TUE and PED’s: A Growing Epidemic

April 29, 2012 11:21 am by Kinch

By Jason Kindschy

With the recent announcement that the California State Athletic Commission has amended its rulebook to allow exemptions for Medical Marijuana, and Testosterone Replacement Therapy, any fan of this sport has to be concerned with what this means for MMA.

After watching Kenny Florian make his opinion clear on PED usage in this sport, I couldn’t help but wonder what the CSAC’s recent announcement meant for this growing epidemic. Sports Illustrated reported the commission voted Monday to allow what they call a TUE, a Therapeutic Usage Exemption, to combatants for both medicinal marijuana usage, and the dreaded testosterone replacement. This amendment attempts to model the World Anti-Doping Agency’s standards for medical exemptions regarding Olympic athletes. The CSAC also made it very clear that these exemptions will only be granted to fighters who require, “medication needed to maintain health and not obtain an unfair advantage over an opponent during a match.”

I know some of you are wondering how difficult it is going to be to for a fighter to receive these exemptions.

Whether or not you believe Chael Sonnen needs PED’s to compete amongst the top fighters in the business, hypogonadism is a real condition. Hypogonadism is a condition in which the body doesn’t produce enough testosterone, you could be born with hypogonadism, or develop it later in life from injury or infection. Some types of male hypogonadism can be treated with TRT. Shortly after Chael’s condition went public, other fighters came out about having the condition as well. Most notably Nate Marquardt after being cut from the UFC over an undisclosed failure to meet all the license requirements in Pennsylvania. The PA Commission was not specific about what medical requirements he failed to meet, and that he did not fail his drug test. After Nate disclosed his condition to the world, one would guess he didn’t follow PA’s regulations for such an exemption, and thus was not licensed, that is just speculation on my part though.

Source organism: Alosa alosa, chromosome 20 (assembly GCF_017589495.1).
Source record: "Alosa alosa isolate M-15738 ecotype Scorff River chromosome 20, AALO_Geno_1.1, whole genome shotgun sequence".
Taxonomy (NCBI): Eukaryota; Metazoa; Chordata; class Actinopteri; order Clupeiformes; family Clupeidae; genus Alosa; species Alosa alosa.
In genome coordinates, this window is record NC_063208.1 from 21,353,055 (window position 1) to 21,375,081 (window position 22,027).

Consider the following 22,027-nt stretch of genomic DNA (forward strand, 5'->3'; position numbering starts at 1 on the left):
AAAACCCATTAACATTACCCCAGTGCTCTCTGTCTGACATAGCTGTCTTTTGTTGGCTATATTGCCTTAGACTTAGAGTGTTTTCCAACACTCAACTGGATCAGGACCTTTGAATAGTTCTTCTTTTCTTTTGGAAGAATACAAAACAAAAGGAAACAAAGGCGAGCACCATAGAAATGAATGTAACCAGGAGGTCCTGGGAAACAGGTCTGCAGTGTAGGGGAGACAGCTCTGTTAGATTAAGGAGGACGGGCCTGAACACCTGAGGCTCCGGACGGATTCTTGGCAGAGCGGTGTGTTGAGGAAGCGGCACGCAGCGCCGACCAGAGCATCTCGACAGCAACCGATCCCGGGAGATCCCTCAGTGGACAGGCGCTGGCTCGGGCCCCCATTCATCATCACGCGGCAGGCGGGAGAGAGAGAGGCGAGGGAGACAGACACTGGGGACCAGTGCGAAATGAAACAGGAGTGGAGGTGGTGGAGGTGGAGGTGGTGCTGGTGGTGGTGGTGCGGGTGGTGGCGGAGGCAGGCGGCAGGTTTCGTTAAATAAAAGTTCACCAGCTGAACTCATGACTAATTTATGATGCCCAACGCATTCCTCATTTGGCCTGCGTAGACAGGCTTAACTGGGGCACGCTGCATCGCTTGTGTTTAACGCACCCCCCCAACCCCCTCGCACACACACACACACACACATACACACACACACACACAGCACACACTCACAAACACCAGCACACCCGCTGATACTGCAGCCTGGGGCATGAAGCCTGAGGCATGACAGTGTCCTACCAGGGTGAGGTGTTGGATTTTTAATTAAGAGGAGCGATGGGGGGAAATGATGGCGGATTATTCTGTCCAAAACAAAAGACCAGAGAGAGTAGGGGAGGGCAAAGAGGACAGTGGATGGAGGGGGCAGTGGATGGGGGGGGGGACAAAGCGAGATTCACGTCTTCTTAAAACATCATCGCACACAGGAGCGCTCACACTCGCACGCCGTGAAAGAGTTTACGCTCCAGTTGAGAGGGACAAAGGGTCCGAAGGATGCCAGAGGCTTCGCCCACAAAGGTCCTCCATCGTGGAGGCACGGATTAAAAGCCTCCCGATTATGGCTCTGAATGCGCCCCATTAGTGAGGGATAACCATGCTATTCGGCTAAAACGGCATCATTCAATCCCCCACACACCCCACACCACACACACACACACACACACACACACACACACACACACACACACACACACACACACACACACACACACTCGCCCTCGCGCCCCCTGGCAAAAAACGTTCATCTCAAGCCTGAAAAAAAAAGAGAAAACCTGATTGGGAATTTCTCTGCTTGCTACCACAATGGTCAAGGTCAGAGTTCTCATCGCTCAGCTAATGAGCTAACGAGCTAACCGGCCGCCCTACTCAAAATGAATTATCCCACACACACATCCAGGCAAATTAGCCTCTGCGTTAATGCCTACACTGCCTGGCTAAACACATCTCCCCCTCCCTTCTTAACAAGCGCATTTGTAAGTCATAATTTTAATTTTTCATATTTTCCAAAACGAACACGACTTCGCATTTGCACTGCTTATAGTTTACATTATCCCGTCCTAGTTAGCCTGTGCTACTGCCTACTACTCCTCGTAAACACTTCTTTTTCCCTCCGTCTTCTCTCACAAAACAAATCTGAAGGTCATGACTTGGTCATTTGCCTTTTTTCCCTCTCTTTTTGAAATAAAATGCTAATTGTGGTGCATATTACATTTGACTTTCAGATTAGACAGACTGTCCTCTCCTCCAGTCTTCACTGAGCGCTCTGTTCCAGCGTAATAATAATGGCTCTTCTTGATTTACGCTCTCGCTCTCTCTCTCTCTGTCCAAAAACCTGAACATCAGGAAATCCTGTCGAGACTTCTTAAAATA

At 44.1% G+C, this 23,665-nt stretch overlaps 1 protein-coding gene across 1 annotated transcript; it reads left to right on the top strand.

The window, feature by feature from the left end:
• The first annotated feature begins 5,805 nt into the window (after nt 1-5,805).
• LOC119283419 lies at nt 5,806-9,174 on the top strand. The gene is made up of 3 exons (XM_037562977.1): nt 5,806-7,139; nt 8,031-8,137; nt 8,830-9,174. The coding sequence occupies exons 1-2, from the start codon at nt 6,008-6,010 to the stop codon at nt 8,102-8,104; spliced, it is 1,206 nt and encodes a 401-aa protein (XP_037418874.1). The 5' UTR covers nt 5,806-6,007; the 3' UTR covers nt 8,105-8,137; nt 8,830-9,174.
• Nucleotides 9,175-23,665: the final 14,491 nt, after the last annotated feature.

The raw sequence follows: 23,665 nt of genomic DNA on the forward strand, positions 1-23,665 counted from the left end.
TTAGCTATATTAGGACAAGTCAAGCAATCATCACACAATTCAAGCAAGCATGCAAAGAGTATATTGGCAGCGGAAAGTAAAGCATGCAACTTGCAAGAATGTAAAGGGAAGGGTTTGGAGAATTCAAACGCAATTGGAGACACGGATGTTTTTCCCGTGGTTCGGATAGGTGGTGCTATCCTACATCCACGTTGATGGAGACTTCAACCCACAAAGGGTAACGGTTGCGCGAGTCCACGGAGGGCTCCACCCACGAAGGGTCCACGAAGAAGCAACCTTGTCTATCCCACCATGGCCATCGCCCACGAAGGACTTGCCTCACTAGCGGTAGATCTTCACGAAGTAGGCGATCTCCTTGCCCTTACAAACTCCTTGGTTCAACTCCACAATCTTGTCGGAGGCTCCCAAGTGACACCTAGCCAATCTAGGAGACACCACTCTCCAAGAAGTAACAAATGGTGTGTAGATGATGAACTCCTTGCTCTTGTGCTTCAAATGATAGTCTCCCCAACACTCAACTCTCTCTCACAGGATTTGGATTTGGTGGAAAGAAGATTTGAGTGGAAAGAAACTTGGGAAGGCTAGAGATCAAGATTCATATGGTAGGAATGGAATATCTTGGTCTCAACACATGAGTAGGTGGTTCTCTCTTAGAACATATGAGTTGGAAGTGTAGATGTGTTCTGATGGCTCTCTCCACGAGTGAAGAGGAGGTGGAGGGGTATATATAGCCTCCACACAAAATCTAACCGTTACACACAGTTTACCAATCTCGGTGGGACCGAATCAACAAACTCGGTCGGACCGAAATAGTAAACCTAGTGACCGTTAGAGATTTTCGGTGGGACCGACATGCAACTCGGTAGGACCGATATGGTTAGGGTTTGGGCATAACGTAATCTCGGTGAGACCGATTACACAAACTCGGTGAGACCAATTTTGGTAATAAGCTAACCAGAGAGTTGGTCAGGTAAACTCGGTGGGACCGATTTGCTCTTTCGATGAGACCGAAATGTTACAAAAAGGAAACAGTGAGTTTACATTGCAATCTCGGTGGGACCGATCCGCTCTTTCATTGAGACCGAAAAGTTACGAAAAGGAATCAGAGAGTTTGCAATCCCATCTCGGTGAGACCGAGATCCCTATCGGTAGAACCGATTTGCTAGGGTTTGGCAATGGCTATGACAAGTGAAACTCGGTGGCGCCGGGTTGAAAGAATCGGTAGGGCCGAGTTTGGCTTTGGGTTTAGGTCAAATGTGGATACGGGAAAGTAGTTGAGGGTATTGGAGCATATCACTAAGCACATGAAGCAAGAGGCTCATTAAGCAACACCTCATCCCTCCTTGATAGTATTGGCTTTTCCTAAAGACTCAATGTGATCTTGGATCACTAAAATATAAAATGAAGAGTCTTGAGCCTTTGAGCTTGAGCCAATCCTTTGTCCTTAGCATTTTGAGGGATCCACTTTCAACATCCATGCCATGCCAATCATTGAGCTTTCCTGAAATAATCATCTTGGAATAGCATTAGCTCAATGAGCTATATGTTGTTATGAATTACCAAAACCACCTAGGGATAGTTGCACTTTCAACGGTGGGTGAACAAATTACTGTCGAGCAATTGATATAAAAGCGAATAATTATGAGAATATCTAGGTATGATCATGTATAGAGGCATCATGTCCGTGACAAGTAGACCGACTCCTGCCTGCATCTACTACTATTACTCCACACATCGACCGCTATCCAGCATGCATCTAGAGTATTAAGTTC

So there are apparently fighters who legally do use TRT and adhere to all the requirements to do so. But my next question is how does a fighter prove he has low testosterone?

This is how I have come to understand the process.

You go to your primary doctor and say you have been feeling weak and fatigued; you have an erectile issue or whatever the case is. That doctor will then say he wants to test your testosterone levels. The male human body produces its highest amount of testosterone in the morning, and it declines gradually throughout the day. So the doctor will tell the applicant to wake up early, not eat anything, and come right to his office to test the levels.

The issue with that is if the applicant wakes up lets say, 3-4 hours before the doctor asked, his levels will be lower.

After reading into this subject, I took a look at what people on the steroid forums thought of TRT. To no surprise, they all call it “legally juicing.” One user mentions that if you do a cycle of anabolic steroids without taking estrogen blockers, and wait 2-3 weeks, your testosterone levels seem very low.

Now I do not question the integrity of the CSAC by any means, but this does leave me worried about where this thing could go. How strict will the guidelines be to determine who is exempt for TRT and who isn’t? If it is really that easy to cheat, how many fighters will be lining up at the local anti-aging clinic for their treatment?

Listen, we all know these guys are competitors, and they are under a huge amount of pressure to win. So if the system makes it easy to cheat and not get caught, why would anyone play by the rules? No fighter wants to lose, and if that fighter can gain an advantage over an opponent through means that are not so honorable, but the system allows it, you can bet more fighters will be getting into TRT.

My hopes would be that the CSAC, and any other athletic commission that allows these exemptions, require incredibly strict rules for such exemptions. Like putting a cap on the allowed levels of a fighter who gets exemption, and subject them to several random drug tests throughout the year. I would also say that the CSAC should require the applicant carry a long paper trail of all their appointments, the levels at each appointment, and the levels after the treatment. Only then can they really keep this thing from becoming an epidemic.

Like Kenny Florian said, this is mixed MARTIAL ART’s. This sport is about PURE competition and also about honor. We need to hold these athletes to a higher standard that reflects the martial way. What do you guys think?

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